Over the last few years I’ve written a lot for the trade press about technology and marketing, both being passions of mine. Starting a new job this year, and also reading What Technology Wants by Kevin Kelly, co-founder of Wired, has made me reflect on the place of ethics, not only in digital marketing but also in the wider world as businesses look ahead to 2016 in order to adapt to a fast-changing environment.
Kelly’s book is wide-ranging, but central to his thesis is the idea that there is a kind of evolving technology he calls the “technium”, that develops with a degree of inevitability in a certain direction in accordance with the circumstances of the technology that preceded it. In other words, if you were to rewind time and replay it again and again, everything, from the hammer to the internet would prove to have been fairly inevitable. It’s an interesting book and I recommend reading it to get a more nuanced understanding of the concept than I have time to present here.
Part of Kelly’s argument, however, is that, despite the inevitability of the way technology unfolds (including the technology embraced by businesses and marketers), its character is not inevitable. The internet and the current debate about ‘net neutrality’ can serve as an example: whether or not access to all content should be enabled equally, regardless of its source and without favouring or blocking websites. The internet could be national or transnational, non-profit or commercial, depending on which protocol is used. As Kelly points out, these choices of ‘character’ have a huge impact on the world which, incidentally, is no doubt why the net neutrality debate has got so many people fired up.
All the talk in the last few years of businesses ‘digitising’ is ultimately just about how they embrace technology and, as the varieties of technology become more numerous and present organisations with opportunities, the choices we make will increasingly come under the spotlight.
For marketing it could be the choices we make as innovative marketers and how those choices affect consumers or society as a whole. In the mid- or long-term for example, it could be hard to even predict applications of artificial intelligence (already used in marketing of course by, for example, the programmatic industry using algorithms to find patterns in consumer behaviour to serve relevant ads) or even biotechnology and robotics.
I believe the choices brands make already do, and in the future increasingly will, affect the purchasing behaviour of consumers.
Arguably, in the age of transparency we live in, and that is surely here to stay, there has never been a closer link between businesses’ marketing, their propositions and the values they stand for. And, in an era where many brands are struggling for cut through due to media fragmentation, multi-screening, ad blocking and general ad clutter, it can surely be an important differentiator.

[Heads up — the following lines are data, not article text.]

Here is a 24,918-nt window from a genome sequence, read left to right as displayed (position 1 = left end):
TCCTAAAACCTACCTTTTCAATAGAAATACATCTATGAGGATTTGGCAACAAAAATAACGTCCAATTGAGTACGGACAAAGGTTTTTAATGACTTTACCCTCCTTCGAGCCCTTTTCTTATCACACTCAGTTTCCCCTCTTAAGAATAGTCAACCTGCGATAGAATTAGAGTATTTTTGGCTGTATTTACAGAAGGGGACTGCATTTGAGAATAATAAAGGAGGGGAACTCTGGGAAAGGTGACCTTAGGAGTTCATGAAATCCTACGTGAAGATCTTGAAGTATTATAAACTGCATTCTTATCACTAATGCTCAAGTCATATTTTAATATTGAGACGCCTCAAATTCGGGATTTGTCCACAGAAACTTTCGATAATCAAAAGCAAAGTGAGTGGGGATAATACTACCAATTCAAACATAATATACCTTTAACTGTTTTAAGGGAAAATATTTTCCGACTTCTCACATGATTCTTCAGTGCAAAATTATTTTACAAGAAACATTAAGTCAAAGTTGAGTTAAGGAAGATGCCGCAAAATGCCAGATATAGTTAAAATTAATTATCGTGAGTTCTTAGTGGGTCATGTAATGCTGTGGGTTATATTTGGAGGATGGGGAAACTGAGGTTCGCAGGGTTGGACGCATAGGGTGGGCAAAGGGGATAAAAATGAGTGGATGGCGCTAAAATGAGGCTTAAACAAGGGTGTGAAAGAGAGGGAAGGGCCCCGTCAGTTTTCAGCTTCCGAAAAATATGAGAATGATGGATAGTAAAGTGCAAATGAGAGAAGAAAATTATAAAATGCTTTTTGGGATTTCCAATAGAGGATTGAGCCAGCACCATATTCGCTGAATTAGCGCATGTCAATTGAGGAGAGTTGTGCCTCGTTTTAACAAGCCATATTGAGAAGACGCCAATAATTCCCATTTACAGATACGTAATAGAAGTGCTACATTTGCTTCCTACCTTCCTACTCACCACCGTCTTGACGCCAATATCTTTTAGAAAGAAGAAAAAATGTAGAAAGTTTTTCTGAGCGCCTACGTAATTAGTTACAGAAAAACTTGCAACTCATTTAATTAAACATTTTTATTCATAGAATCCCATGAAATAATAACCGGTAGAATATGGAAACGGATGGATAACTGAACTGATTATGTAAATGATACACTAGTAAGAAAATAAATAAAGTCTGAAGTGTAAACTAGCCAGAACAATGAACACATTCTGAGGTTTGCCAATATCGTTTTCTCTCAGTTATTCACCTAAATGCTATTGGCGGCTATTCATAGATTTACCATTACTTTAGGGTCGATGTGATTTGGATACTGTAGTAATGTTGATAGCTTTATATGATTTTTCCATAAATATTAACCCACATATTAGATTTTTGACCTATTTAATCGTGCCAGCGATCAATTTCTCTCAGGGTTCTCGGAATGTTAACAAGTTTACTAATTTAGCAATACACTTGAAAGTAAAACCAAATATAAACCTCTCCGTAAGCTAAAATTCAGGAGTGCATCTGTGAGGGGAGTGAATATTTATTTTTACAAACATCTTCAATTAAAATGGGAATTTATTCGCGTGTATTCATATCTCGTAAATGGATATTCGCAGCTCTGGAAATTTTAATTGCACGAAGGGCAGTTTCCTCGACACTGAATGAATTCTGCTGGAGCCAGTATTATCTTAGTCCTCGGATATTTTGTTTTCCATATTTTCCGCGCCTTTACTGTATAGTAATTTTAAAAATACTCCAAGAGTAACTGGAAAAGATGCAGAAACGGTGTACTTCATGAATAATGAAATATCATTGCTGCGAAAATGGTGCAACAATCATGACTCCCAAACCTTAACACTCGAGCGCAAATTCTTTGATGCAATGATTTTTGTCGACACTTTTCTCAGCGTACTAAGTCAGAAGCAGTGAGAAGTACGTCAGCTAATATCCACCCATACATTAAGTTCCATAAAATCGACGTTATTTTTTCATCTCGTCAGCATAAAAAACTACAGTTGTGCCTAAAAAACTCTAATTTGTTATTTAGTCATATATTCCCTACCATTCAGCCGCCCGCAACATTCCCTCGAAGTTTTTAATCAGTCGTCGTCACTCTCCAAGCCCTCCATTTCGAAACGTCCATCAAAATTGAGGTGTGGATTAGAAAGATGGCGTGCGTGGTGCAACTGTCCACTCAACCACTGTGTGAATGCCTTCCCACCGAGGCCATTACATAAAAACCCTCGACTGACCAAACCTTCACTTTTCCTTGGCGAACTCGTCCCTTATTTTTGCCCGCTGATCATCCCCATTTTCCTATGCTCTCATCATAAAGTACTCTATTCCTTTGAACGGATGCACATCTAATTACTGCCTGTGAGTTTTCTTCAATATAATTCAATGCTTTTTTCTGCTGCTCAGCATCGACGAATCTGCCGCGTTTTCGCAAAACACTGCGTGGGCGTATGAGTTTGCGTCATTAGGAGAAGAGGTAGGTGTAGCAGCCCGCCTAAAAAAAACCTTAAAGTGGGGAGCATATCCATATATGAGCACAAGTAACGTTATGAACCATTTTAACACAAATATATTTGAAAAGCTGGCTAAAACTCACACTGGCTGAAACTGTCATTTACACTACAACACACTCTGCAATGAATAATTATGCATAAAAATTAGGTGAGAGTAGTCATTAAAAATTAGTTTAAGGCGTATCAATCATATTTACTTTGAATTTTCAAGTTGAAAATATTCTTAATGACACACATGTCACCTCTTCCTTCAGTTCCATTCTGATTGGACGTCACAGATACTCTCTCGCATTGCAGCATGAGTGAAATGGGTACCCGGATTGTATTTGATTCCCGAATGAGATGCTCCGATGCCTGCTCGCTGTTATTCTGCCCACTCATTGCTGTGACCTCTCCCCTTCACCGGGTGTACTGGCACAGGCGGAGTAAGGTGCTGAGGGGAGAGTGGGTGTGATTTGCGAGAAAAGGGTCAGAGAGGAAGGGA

To look beyond my technological starting point, but to come back to the central point of this article about the choices organisations and brands make, this is what makes the broader idea of ‘brands with purpose’ resonate with me. They are brands that know what they aspire to be which affects the behaviour within their company, their products and, ultimately, the impact they have on the world. You’ll have no doubt have heard a reasonable amount about ‘brands with purpose’ over the last few years, but are you one of the marketers that hasn’t so far seen a link with your brand?
Having been in Unilever’s business for a reasonable amount of time now, I find the company’s mission to ‘make sustainable living commonplace’ both progressive and inspiring. It’s been well reported but is worth repeating that some of the fastest growing brands in Unilever’s portfolio are the ‘sustainable living’ brands, like Ben & Jerry’s, Dove and Comfort, defined as contributing towards the company’s goal of doubling its business while reducing its environmental footprint and increasing its positive social impact. And aside from our purpose impacting our brands’ performance, our HR team points to employee engagement, and it being one of the reasons we are the third most searched for brand on LinkedIn.
The journey Unilever has been on may not inevitably lead to all other businesses following in its footsteps (not least because few brands have the scale of a Unilever), but as Kelly’s thinking on the ‘character’ of technology suggests, more brands embracing purpose driven strategies should have a significant impact for all of us. The Drum’s relaunch rallying cry that “marketing has the power to change the world” and initiatives like Do It Day present a positive challenge to forward-thinking marketers.